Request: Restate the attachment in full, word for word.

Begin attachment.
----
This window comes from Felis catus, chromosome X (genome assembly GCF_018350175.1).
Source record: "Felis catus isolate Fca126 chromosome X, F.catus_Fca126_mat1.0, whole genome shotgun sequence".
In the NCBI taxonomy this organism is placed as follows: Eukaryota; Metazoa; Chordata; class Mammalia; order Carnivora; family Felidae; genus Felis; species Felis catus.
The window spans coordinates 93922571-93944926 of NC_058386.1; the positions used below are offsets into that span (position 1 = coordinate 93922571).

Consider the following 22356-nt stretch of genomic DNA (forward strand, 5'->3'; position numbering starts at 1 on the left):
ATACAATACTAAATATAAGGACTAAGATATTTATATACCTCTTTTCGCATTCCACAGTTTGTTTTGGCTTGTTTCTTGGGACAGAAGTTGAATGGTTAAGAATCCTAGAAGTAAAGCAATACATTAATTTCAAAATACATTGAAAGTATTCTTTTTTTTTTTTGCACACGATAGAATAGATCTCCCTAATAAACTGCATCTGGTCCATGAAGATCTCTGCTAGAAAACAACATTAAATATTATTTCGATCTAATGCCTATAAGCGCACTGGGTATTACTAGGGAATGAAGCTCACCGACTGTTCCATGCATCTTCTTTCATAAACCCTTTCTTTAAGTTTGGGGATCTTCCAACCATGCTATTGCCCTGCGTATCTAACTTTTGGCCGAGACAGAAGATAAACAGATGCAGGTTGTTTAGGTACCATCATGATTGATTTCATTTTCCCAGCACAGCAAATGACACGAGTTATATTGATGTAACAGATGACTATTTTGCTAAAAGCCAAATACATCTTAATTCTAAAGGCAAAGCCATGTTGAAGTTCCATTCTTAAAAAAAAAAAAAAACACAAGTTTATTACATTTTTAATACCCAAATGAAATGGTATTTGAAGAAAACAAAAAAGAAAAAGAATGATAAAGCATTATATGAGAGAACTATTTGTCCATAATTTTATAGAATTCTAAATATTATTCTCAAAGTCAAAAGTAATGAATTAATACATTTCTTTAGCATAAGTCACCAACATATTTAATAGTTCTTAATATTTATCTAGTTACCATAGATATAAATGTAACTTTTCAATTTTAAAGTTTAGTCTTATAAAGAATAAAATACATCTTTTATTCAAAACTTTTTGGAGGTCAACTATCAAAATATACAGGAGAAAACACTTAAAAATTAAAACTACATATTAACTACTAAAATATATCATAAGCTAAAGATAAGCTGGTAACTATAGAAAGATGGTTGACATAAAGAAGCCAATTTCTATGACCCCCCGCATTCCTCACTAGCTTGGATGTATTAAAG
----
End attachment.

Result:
This window comes from Felis catus, chromosome X (genome assembly GCF_018350175.1).
Source record: "Felis catus isolate Fca126 chromosome X, F.catus_Fca126_mat1.0, whole genome shotgun sequence".
In the NCBI taxonomy this organism is placed as follows: Eukaryota; Metazoa; Chordata; class Mammalia; order Carnivora; family Felidae; genus Felis; species Felis catus.
The window spans coordinates 93922571-93944926 of NC_058386.1; the positions used below are offsets into that span (position 1 = coordinate 93922571).

Consider the following 22356-nt stretch of genomic DNA (forward strand, 5'->3'; position numbering starts at 1 on the left):
ATACAATACTAAATATAAGGACTAAGATATTTATATACCTCTTTTCGCATTCCACAGTTTGTTTTGGCTTGTTTCTTGGGACAGAAGTTGAATGGTTAAGAATCCTAGAAGTAAAGCAATACATTAATTTCAAAATACATTGAAAGTATTCTTTTTTTTTTTTGCACACGATAGAATAGATCTCCCTAATAAACTGCATCTGGTCCATGAAGATCTCTGCTAGAAAACAACATTAAATATTATTTCGATCTAATGCCTATAAGCGCACTGGGTATTACTAGGGAATGAAGCTCACCGACTGTTCCATGCATCTTCTTTCATAAACCCTTTCTTTAAGTTTGGGGATCTTCCAACCATGCTATTGCCCTGCGTATCTAACTTTTGGCCGAGACAGAAGATAAACAGATGCAGGTTGTTTAGGTACCATCATGATTGATTTCATTTTCCCAGCACAGCAAATGACACGAGTTATATTGATGTAACAGATGACTATTTTGCTAAAAGCCAAATACATCTTAATTCTAAAGGCAAAGCCATGTTGAAGTTCCATTCTTAAAAAAAAAAAAAAACACAAGTTTATTACATTTTTAATACCCAAATGAAATGGTATTTGAAGAAAACAAAAAAGAAAAAGAATGATAAAGCATTATATGAGAGAACTATTTGTCCATAATTTTATAGAATTCTAAATATTATTCTCAAAGTCAAAAGTAATGAATTAATACATTTCTTTAGCATAAGTCACCAACATATTTAATAGTTCTTAATATTTATCTAGTTACCATAGATATAAATGTAACTTTTCAATTTTAAAGTTTAGTCTTATAAAGAATAAAATACATCTTTTATTCAAAACTTTTTGGAGGTCAACTATCAAAATATACAGGAGAAAACACTTAAAAATTAAAACTACATATTAACTACTAAAATATATCATAAGCTAAAGATAAGCTGGTAACTATAGAAAGATGGTTGACATAAAGAAGCCAATTTCTATGACCCCCCGCATTCCTCACTAGCTTGGATGTATTAAAG